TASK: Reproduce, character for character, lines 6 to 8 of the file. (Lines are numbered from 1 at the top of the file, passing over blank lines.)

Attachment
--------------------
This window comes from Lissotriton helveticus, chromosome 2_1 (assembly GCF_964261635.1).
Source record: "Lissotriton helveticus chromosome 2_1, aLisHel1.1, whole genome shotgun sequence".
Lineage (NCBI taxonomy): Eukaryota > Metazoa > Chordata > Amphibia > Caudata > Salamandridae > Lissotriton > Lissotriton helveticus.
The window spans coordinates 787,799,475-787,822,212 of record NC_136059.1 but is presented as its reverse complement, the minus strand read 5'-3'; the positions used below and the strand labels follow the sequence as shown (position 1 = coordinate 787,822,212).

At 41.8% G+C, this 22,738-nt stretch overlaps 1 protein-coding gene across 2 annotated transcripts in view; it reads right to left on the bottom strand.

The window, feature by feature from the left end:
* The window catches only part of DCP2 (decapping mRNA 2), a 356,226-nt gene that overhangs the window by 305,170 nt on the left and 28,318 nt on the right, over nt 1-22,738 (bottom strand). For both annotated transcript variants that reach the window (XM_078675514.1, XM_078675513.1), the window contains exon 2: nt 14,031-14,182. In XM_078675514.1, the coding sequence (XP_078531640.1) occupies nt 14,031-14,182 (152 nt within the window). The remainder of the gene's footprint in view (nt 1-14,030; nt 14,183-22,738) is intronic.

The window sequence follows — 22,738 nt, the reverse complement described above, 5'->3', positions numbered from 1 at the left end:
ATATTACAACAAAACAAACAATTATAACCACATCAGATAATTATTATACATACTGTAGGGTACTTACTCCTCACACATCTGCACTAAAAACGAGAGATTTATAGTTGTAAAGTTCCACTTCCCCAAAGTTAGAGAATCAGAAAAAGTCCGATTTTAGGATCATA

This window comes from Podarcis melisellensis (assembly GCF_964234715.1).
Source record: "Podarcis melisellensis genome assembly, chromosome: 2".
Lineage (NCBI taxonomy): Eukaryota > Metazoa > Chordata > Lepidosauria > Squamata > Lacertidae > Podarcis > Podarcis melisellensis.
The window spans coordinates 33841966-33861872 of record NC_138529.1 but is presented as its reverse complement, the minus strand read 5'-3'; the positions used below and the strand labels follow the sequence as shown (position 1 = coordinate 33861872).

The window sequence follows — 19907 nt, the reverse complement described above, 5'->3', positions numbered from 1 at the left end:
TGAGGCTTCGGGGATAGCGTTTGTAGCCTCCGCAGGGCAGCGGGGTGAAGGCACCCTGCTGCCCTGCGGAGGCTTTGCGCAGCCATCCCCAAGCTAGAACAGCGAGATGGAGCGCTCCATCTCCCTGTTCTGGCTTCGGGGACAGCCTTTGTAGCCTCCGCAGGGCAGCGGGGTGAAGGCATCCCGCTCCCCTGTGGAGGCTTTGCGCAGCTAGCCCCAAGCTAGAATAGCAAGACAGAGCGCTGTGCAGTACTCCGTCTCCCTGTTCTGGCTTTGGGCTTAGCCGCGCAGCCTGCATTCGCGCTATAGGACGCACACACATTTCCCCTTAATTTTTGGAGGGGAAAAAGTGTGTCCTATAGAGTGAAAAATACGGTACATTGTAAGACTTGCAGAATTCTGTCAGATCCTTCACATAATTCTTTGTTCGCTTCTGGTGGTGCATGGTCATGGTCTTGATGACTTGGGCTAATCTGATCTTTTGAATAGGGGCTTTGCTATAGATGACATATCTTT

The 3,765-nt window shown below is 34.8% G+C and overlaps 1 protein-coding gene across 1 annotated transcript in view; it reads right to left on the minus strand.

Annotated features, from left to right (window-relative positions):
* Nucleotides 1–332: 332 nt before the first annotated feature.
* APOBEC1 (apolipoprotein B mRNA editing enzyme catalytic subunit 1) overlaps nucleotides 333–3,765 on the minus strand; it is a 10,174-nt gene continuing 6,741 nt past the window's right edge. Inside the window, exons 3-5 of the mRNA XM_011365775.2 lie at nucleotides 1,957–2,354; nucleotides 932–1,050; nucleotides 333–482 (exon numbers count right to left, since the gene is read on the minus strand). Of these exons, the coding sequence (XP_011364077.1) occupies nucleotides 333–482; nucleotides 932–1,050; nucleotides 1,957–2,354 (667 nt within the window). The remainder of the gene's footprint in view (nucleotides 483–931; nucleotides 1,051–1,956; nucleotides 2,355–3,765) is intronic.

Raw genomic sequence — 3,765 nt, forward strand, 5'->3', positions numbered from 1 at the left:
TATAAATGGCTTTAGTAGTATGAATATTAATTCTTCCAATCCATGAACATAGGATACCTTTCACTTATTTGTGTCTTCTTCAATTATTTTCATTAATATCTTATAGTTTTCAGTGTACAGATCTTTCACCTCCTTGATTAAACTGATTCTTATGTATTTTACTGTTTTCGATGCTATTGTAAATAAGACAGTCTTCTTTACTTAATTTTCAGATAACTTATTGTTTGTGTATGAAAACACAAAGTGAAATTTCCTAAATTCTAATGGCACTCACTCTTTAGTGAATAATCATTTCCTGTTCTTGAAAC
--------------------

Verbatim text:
The window, feature by feature from the left end:
* The window catches only part of DCP2 (decapping mRNA 2), a 356,226-nt gene that overhangs the window by 305,170 nt on the left and 28,318 nt on the right, over nt 1-22,738 (bottom strand). For both annotated transcript variants that reach the window (XM_078675514.1, XM_078675513.1), the window contains exon 2: nt 14,031-14,182. In XM_078675514.1, the coding sequence (XP_078531640.1) occupies nt 14,031-14,182 (152 nt within the window). The remainder of the gene's footprint in view (nt 1-14,030; nt 14,183-22,738) is intronic.

The window sequence follows — 22,738 nt, the reverse complement described above, 5'->3', positions numbered from 1 at the left end: